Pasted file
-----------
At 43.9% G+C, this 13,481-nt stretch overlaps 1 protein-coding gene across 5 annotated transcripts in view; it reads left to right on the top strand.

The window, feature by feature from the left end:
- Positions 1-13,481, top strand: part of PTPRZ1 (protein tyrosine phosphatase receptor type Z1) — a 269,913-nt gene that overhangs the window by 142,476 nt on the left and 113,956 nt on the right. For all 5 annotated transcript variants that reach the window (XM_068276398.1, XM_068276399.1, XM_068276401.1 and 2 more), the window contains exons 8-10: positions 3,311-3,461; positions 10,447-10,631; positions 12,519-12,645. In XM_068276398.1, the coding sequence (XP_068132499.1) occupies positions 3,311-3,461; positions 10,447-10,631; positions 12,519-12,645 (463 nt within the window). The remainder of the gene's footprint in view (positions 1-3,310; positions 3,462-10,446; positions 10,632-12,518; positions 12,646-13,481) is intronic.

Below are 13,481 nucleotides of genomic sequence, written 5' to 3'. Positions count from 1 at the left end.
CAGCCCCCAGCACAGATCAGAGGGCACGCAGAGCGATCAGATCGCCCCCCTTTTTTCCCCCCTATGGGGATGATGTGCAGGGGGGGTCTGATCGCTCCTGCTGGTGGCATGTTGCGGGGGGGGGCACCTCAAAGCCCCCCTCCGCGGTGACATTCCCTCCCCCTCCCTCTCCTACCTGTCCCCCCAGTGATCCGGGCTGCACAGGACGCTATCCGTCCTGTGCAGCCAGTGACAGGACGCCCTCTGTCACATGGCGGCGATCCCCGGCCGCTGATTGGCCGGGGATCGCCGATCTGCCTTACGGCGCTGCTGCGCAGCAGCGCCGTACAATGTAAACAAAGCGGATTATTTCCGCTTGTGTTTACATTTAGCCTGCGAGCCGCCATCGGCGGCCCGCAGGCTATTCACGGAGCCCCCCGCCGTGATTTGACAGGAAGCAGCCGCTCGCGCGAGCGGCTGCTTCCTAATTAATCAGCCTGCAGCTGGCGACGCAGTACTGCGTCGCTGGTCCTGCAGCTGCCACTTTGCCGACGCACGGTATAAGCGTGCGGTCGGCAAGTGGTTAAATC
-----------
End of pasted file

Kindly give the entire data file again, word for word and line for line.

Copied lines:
At 43.9% G+C, this 13,481-nt stretch overlaps 1 protein-coding gene across 5 annotated transcripts in view; it reads left to right on the top strand.

The window, feature by feature from the left end:
- Positions 1-13,481, top strand: part of PTPRZ1 (protein tyrosine phosphatase receptor type Z1) — a 269,913-nt gene that overhangs the window by 142,476 nt on the left and 113,956 nt on the right. For all 5 annotated transcript variants that reach the window (XM_068276398.1, XM_068276399.1, XM_068276401.1 and 2 more), the window contains exons 8-10: positions 3,311-3,461; positions 10,447-10,631; positions 12,519-12,645. In XM_068276398.1, the coding sequence (XP_068132499.1) occupies positions 3,311-3,461; positions 10,447-10,631; positions 12,519-12,645 (463 nt within the window). The remainder of the gene's footprint in view (positions 1-3,310; positions 3,462-10,446; positions 10,632-12,518; positions 12,646-13,481) is intronic.

Below are 13,481 nucleotides of genomic sequence, written 5' to 3'. Positions count from 1 at the left end.
CAGCCCCCAGCACAGATCAGAGGGCACGCAGAGCGATCAGATCGCCCCCCTTTTTTCCCCCCTATGGGGATGATGTGCAGGGGGGGTCTGATCGCTCCTGCTGGTGGCATGTTGCGGGGGGGGGCACCTCAAAGCCCCCCTCCGCGGTGACATTCCCTCCCCCTCCCTCTCCTACCTGTCCCCCCAGTGATCCGGGCTGCACAGGACGCTATCCGTCCTGTGCAGCCAGTGACAGGACGCCCTCTGTCACATGGCGGCGATCCCCGGCCGCTGATTGGCCGGGGATCGCCGATCTGCCTTACGGCGCTGCTGCGCAGCAGCGCCGTACAATGTAAACAAAGCGGATTATTTCCGCTTGTGTTTACATTTAGCCTGCGAGCCGCCATCGGCGGCCCGCAGGCTATTCACGGAGCCCCCCGCCGTGATTTGACAGGAAGCAGCCGCTCGCGCGAGCGGCTGCTTCCTAATTAATCAGCCTGCAGCTGGCGACGCAGTACTGCGTCGCTGGTCCTGCAGCTGCCACTTTGCCGACGCACGGTATAAGCGTGCGGTCGGCAAGTGGTTAAATC